There’s no place like home…even for a pair of shoes.
With Leonardo DiCaprio and some other “angel donors” leading the way, the Academy of Motion Picture Arts and Sciences has acquired Judy Garland’s legendary ruby slippers from 1939’s “The Wizard of Oz” — possibly the most famous footwear in film history — for the future Academy Museum of Motion Pictures.
Major donations came from Steven Spielberg and former Warner Bros. and Yahoo! CEO Terry Semel, and other donors.
“The ruby slippers occupy an extraordinary place in the hearts of movie audiences the world over,” said Disney’s Bob Iger, who acts as chair of the Academy’s capital campaign. “This is a transformative acquisition for our collection.”
“Leo’s passionate leadership has helped us bring home this legendary piece of movie history,” added Academy CEO Dawn Hudson. “It’s a wonderful gift to the Academy museum project, and a perfect representation of the work we do year-round to preserve and share our film heritage.”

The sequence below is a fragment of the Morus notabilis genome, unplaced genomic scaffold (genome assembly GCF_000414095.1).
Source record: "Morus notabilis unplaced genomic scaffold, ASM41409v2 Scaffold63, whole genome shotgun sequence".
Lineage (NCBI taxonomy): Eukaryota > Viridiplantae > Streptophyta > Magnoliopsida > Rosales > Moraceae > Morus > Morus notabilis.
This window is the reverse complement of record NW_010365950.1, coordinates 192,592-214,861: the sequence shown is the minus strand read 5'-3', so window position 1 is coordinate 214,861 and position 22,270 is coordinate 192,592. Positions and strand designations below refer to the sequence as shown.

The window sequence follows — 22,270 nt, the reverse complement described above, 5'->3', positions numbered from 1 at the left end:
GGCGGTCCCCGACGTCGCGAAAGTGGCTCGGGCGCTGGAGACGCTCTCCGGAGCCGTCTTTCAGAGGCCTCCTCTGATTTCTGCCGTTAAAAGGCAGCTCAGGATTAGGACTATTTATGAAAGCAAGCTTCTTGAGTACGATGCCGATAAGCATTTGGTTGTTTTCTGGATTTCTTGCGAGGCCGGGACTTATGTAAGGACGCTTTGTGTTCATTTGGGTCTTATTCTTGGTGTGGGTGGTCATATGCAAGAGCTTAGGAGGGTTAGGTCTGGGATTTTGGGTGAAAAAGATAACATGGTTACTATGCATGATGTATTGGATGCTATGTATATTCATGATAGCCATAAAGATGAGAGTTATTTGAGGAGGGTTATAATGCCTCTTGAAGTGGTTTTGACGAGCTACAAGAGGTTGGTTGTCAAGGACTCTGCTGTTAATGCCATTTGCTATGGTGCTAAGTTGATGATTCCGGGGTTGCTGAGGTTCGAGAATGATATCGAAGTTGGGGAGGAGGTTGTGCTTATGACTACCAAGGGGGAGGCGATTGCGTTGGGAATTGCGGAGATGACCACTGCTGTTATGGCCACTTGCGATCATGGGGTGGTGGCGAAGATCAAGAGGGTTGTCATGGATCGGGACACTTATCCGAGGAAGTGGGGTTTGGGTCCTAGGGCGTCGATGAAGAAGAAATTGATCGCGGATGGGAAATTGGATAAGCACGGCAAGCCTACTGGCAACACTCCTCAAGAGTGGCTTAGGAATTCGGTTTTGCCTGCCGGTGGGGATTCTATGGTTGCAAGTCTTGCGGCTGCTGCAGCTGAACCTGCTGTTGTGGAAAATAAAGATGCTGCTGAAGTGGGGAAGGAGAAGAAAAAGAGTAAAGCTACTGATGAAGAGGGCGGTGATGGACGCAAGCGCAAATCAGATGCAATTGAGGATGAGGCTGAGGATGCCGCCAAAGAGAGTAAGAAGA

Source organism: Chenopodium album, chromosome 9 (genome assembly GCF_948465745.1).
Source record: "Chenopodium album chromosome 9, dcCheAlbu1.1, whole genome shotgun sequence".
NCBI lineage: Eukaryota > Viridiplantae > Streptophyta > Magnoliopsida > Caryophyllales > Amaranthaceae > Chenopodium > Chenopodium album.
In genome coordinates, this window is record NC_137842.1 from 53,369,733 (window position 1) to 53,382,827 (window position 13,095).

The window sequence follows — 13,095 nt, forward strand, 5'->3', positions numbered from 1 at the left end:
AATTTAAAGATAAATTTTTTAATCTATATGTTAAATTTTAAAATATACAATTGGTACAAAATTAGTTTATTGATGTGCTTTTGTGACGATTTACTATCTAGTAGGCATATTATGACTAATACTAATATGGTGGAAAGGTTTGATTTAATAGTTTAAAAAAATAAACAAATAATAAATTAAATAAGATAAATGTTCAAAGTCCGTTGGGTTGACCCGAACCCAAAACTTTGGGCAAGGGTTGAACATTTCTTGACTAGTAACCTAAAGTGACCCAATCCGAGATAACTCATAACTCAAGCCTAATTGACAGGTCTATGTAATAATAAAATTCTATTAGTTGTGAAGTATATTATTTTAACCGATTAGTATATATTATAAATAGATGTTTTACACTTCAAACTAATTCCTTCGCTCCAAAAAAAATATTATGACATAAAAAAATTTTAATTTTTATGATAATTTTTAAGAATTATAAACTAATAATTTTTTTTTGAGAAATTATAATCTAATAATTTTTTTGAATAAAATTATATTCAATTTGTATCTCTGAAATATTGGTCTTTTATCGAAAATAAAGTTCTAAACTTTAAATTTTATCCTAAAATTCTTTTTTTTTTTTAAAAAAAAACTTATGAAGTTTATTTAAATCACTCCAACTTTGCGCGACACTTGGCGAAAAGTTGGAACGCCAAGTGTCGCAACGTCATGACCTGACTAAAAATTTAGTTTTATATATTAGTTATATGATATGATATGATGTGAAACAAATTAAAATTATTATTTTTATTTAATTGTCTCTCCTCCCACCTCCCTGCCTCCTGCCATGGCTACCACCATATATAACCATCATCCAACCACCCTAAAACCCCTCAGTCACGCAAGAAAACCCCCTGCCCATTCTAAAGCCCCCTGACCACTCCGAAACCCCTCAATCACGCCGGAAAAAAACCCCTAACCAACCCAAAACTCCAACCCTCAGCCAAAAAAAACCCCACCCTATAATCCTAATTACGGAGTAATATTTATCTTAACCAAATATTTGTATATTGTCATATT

Although there are four pairs of ruby slippers known to exist, these slippers (known as the “Witch’s Shoes”) are in the most pristine condition, and are believed to be the very slippers that Garland wore on set for the famous scene in which Dorothy clicks her heels together three times and repeats the immortal words “There’s no place like home” in order to return to Kansas.
After the film wrapped, the various pairs of slippers were put into storage at MGM’s Culver City lot for over thirty years. MGM costumer Kent Warner stumbled upon several pairs while preparing for a studio auction in 1970. One pair was sold at said auction and was eventually donated to the Smithsonian, while Warner kept the finest pair – the “Witch’s Shoes” – until he sold them in 1981. Seven years later, another collector bought them, allowing them to be displayed in public at the National Portrait Gallery and the Library of Congress.
Now (or, more accurately, in a few years) fans will have chance to see the famous footwear when the Academy Museum of Motion Pictures opens. It will be located inside the historic May Company building at the intersection of Wilshire Blvd. and Fairfax Ave., currently known as LACMA West.